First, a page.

5 7ommyzero

Jan 10, 2022

7ommyzero a market profile trader that sits on the partnership team at @olympusdao.

What attracted you to trading?

The thrill of solving the puzzle. When the pieces fit just right and I find a strategy with a repeatable edge, I am happy.

Tell us about your trading journey

I've been trading since 2017 after getting into Bitcoin around $1400 for the first time. At first, I was just buying spot Bitcoin but once I started diving into the space I learned about basic technical analysis, did all the line drawings, Fibonacci and crap that everyone loved to do at the time. I quickly fell into the margin-trading trap since Bitmex was all the rage. I made a good chunk of money between margin trading BTC and buying shitty alt-coins on Cryptopia and Bittrex, and subsequently lost all of my money in 2018.

During the crypto-winter years that followed I was determined to beat the game and had little success until I found something that made sense to me, Market Profile, which is just a way of looking at how the market values an asset and determining when that value is shifting. Around the same time, I was discovering quantitative trading and the idea of having a ruleset really clicked with me and even though I can't code, writing down my plans for entry, exit, and recording the aftermath had a huge impact on my trading.

How did the bear market impact you as a trader?

During the bear market, I mostly traded Bitcoin during the crypto-winter because I was disillusioned with alt-coins and how the ICO season euphoria played out. This lack of optimism infected me going into the next market and all of us weary war-torn vets were shorting everything all the time. However, nowadays I rarely trade with any kind of indicators and most of my focus is longer-term.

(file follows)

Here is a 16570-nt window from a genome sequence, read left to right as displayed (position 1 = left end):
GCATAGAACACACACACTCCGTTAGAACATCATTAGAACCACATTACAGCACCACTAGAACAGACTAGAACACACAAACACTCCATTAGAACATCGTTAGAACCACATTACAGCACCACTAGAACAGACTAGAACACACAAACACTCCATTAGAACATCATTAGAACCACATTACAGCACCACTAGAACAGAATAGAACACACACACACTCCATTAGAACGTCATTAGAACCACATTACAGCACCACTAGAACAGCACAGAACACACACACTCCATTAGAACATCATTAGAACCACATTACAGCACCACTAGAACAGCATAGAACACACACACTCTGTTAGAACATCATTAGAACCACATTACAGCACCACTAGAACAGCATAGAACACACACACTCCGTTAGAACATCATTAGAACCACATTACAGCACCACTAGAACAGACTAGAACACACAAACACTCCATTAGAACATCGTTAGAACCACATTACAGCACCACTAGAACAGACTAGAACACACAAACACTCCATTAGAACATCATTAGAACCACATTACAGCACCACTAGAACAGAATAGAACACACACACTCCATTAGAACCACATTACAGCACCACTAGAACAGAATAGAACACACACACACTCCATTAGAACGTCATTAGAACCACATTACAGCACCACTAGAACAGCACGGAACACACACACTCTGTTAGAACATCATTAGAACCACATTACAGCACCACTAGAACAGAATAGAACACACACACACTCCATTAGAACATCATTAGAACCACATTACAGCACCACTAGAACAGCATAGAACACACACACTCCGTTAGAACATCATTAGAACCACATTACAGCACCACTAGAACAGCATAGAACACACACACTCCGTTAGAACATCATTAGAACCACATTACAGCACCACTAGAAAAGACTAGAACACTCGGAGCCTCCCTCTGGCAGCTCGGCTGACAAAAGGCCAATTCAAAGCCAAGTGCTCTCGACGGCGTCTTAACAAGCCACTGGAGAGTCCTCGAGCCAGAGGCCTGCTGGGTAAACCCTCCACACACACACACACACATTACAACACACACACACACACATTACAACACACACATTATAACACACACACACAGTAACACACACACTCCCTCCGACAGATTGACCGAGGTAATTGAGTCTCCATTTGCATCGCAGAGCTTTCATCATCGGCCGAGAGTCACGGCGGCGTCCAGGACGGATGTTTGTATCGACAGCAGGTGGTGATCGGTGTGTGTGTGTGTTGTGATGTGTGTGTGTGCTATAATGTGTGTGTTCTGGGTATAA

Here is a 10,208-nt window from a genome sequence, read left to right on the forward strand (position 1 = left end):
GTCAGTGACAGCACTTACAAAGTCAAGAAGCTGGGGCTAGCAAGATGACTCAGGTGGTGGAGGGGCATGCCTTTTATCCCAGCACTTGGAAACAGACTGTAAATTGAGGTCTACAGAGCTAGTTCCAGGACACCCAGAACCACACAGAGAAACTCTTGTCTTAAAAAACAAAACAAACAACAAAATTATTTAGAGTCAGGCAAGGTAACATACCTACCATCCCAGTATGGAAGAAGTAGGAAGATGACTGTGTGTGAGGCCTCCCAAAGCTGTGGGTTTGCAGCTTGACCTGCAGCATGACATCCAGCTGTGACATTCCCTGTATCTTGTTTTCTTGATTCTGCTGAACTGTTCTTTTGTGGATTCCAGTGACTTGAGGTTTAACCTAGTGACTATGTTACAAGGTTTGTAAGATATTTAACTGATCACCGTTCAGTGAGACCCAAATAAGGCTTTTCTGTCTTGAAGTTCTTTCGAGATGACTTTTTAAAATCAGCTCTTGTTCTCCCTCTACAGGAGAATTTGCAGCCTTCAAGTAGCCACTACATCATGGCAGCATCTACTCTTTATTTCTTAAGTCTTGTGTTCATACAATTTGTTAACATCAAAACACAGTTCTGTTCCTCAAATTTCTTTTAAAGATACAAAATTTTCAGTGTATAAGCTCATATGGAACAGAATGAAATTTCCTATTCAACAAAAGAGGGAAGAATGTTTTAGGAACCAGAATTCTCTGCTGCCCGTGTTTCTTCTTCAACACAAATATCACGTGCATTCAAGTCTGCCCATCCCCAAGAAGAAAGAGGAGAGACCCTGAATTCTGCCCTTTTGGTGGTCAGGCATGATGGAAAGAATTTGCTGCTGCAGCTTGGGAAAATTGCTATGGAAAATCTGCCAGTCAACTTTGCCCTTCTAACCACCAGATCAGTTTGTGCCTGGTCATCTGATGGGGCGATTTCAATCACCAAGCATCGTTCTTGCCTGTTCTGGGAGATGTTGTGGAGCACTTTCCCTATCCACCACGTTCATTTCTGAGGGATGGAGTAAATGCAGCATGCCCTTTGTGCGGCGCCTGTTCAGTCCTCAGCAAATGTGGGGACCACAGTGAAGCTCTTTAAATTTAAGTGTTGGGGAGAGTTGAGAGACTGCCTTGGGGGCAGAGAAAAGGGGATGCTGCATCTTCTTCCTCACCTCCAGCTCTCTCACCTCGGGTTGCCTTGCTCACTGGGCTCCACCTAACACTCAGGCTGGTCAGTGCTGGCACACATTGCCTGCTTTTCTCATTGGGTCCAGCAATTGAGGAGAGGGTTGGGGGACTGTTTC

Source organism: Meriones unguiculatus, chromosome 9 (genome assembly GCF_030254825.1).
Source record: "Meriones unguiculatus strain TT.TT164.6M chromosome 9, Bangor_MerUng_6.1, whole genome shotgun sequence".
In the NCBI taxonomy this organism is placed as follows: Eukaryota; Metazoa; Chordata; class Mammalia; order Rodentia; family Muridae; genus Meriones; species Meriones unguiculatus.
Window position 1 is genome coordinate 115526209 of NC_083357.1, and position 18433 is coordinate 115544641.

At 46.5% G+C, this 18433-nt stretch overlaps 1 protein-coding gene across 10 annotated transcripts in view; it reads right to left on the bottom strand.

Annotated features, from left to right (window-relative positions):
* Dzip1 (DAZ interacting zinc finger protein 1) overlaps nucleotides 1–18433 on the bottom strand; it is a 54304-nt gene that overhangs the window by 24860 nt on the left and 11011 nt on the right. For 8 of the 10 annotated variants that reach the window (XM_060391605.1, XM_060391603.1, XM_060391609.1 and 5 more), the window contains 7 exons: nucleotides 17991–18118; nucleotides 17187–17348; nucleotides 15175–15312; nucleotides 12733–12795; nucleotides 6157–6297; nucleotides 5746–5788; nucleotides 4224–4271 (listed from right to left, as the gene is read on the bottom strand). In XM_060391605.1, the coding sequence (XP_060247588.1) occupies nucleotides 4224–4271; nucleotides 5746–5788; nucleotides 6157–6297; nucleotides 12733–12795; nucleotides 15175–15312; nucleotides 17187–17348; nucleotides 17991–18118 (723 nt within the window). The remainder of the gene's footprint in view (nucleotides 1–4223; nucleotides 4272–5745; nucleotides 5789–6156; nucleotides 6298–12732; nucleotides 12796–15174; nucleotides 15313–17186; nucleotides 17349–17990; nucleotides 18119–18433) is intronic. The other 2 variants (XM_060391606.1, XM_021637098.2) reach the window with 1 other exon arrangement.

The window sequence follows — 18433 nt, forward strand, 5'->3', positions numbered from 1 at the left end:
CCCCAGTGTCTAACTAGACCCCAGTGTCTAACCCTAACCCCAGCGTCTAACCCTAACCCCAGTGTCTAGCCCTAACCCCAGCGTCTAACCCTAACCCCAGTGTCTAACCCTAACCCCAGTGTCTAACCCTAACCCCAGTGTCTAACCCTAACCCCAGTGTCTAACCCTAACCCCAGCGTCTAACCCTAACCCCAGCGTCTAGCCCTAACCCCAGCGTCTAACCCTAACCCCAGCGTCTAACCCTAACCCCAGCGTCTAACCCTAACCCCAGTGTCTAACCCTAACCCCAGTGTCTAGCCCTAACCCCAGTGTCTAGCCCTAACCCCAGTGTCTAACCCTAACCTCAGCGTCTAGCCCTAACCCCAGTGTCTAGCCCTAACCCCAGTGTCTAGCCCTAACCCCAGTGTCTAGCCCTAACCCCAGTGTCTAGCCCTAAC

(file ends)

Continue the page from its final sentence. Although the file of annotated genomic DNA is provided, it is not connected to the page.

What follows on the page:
Do you still lack optimism?

Getting a job as a crypto-researcher and riding the NFT + DeFi hype has definitely changed how I approach the market. I've had to relearn optimism and stop doubting the ingenuity of humans. Because of that my investments/trades are thesis-based now, as opposed to technical like they were before. Success for me came from being systematic in the bear season. In the bull season, the biggest change and success came from understanding the mania of the masses and not going against it. Fundamentally trusting that people will always come up with something cool. That's what we do as humans, surviving and building. So I say never short humanity.



Do you have a daily routine?

Wake up at 6 am most days to go to a workout class first thing, then make coffee and settle in for the day. I try not to check my phone or notifications until I’m through my morning routine.

These days? Twitter. There are so many smart people out there so I use their eyes and ears to find new things and then if I see a mention or follow of something I’ve never heard of I take the time to do some digging. After that, I’ll rummage through the discords and telegrams of the projects I’m keeping an eye on to check for discussions and updates from their teams to see if anything fundamentally profound is coming for the project and what kind of timeline to expect. This is how I find narratives that are hiding in plain sight.

What's the worst thing about trading?

Trading can warp your perception of yourself if you don’t have other things in your life to maintain perspective. Possibly the worst thing is needing to trade to “make it”. It is incredibly difficult to trade when you’re trying to make a living and very few people can do that successfully. Take care of everything else in your life (family, bills, regular income, stable house, basic needs, and so on) before you try to make a living trading.


What's the most important quality in a trader?

Knowing your limits. I’m not intelligent enough to keep competing at a high level in liquid markets, so I don’t. If you don’t have a quantitative edge in liquid markets, tackle the low hanging fruit. There is a higher reward for playing games in markets where the big boys can’t, won’t or don’t.

There are various ways you can judge whether a project is “hidden enough” but if it isn’t on CoinGecko yet that’s a good start. If you have to buy OTC, even better; that’s the kind of friction I like.


— 7ommyZero

Why do you think you have success trading?

I’ve been forged in the light and shadow of the fever pitch optimism of 2017 and the gruelling pessimism of 2018 and beyond.